Many patients with melanoma need a sentinel-lymph-node biopsy to determine if cancer cells have spread there, but a positive finding doesn't mean all the lymph nodes in the area must be removed, according to a study published in the New England Journal of Medicine (NEJM).
The international study involving 63 centres and more than 3,500 patients suggests any survival advantage associated with removing all the lymph nodes in the area closest to the melanoma is too small to justify the complications patients may suffer from having them removed.
When a biopsy detects melanoma in a sentinel node, standard treatment has been to remove all the nearby nodes, which sometimes triggers complications, explained Tawnya L. Bowles, MD, Intermountain Medical Center, Salt Lake City, Utah.
"It can be a very big deal for patients," she said. "They can have repeat hospitalisations for infections in their extremities. They can have life-limiting, painful swelling where they can't do the activities they like to do or wear their usual clothing. It's a significant, real problem for patients who are affected."
The Multicenter Selective Lymphadenectomy Trial 2 enrolled 3,531 patients who had melanoma. Of those, 1,939 patients had an abnormal sentinel-node biopsy and were randomised to 1 of 2 for further study and treatment.
One group received the standard of care and had all the lymph nodes in the area removed. The other group had ultrasounds of the remaining lymph nodes instead of more surgery. For the first 2 years, they had ultrasounds every 4 months, followed by ultrasounds every 6 months out to 5 years.
In the ultrasound group, if the lymph node got bigger or other abnormalities were detected, a needle biopsy was done to look for melanoma. If it was detected, the other lymph nodes were removed. If the ultrasound was normal over the study period, patients kept all but their sentinel lymph nodes and didn't have more surgery.
The researchers found no significant difference in melanoma-specific survival at 3 years. However, for patients who had those lymph nodes removed, the risk of swelling in the affected arm or leg was four times greater compared with whose lymph nodes were intact.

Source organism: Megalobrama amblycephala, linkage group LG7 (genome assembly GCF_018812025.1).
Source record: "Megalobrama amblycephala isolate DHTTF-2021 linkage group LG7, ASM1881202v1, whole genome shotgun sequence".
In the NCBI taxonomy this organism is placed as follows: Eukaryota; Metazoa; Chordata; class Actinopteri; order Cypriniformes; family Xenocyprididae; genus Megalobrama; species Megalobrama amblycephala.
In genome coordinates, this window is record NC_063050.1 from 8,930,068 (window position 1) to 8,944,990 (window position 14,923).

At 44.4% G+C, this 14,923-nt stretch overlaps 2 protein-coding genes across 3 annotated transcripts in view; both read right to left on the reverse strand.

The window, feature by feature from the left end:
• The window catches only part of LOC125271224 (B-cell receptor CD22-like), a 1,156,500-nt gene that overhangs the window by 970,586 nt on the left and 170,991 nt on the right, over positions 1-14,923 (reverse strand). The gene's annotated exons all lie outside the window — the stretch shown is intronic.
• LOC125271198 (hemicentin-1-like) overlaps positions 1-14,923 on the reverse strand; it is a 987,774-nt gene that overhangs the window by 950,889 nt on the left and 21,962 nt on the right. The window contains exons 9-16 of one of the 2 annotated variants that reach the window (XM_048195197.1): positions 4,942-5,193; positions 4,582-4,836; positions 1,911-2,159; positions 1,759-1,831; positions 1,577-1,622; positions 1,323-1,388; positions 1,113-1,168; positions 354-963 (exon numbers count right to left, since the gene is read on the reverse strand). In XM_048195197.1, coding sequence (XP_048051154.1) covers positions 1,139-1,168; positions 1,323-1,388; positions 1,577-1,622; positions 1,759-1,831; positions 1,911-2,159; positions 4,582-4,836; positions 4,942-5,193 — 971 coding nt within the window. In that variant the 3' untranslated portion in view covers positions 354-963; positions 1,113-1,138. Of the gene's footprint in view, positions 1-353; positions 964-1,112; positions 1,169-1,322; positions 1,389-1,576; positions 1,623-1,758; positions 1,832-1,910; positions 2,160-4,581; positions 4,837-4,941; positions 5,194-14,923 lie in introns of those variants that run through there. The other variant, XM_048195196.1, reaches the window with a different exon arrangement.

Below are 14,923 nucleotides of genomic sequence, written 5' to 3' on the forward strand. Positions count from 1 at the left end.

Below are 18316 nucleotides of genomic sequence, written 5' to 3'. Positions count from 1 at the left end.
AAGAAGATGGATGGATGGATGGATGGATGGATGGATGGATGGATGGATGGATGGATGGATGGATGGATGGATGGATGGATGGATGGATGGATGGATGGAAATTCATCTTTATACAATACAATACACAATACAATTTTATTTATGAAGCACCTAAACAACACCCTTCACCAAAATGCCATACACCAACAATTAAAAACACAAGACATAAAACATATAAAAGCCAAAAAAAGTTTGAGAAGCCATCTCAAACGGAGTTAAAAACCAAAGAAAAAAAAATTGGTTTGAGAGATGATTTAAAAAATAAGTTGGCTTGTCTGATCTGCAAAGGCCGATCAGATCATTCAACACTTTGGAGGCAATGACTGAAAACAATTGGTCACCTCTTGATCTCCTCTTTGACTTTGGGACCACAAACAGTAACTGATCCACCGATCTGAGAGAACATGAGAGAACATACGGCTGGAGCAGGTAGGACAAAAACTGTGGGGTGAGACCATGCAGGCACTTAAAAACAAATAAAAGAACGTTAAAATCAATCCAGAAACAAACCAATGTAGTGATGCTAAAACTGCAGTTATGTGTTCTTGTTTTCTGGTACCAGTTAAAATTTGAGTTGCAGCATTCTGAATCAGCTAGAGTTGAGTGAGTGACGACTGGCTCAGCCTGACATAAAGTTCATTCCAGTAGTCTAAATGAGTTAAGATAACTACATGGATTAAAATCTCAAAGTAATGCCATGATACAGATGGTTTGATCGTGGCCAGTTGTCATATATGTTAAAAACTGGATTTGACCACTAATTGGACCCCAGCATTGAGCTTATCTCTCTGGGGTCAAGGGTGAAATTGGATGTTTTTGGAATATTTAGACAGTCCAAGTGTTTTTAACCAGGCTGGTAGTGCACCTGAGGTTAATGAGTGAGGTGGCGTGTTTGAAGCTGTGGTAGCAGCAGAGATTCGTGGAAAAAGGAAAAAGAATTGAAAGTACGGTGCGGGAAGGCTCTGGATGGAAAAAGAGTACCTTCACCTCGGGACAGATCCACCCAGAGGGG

Some in the group whose lymph nodes were left in place had a recurrence in their lymph nodes. When melanoma recurred in a lymph node, the patients were treated and mortality didn't significantly increase during the study.
Removing the sentinel lymph node for biopsy is of major importance, according to the study authors.
"If the sentinel-node biopsy hadn't been done, the tumour present in the lymph node would have grown and progressed," said Dr. Bowles. "Checking that lymph node is really important, but many patients can be spared taking out the others."
The study raises another question that's yet to be sorted out. With melanoma, immune therapy is often given as an added, or adjuvant, treatment. But most studies of adjuvant therapy have been done in patients who had all their lymph nodes removed after an abnormal sentinel-lymph-node biopsy. That means researchers know how well the therapies work in those patients, but not whether immune therapy results would change if the nodes remain in place. The treatment could be just as effective, but isn't yet proven in clinical studies.
"The question of immune therapy is important, because while removing lymph nodes eliminates the risk that melanoma will spread there, it doesn't stop melanoma from spreading to organs, bones, and distant lymph nodes," Dr. Bowles said. "Patients who die typically die of those distant metastases."
"I hope dermatologists and other healthcare professionals who treat melanoma will understand the sentinel node biopsy is still important, but not all patients need to have follow-up surgery to remove all the other nodes if that sentinel node is positive for melanoma," she said.
Intermountain Healthcare researchers plan to follow the patients in their clinic, looking for 10-year survival and recurrence rates.
"Because we have a large group of patients who were in the ultrasound group, we hope to learn more about their outcomes," said Dr. Bowles. "Did they have immune treatment? How did they do over time? Wère looking forward to continued insights and more advancements in the standard of care for melanoma patients."
SOURCE: Intermountain Medical Center
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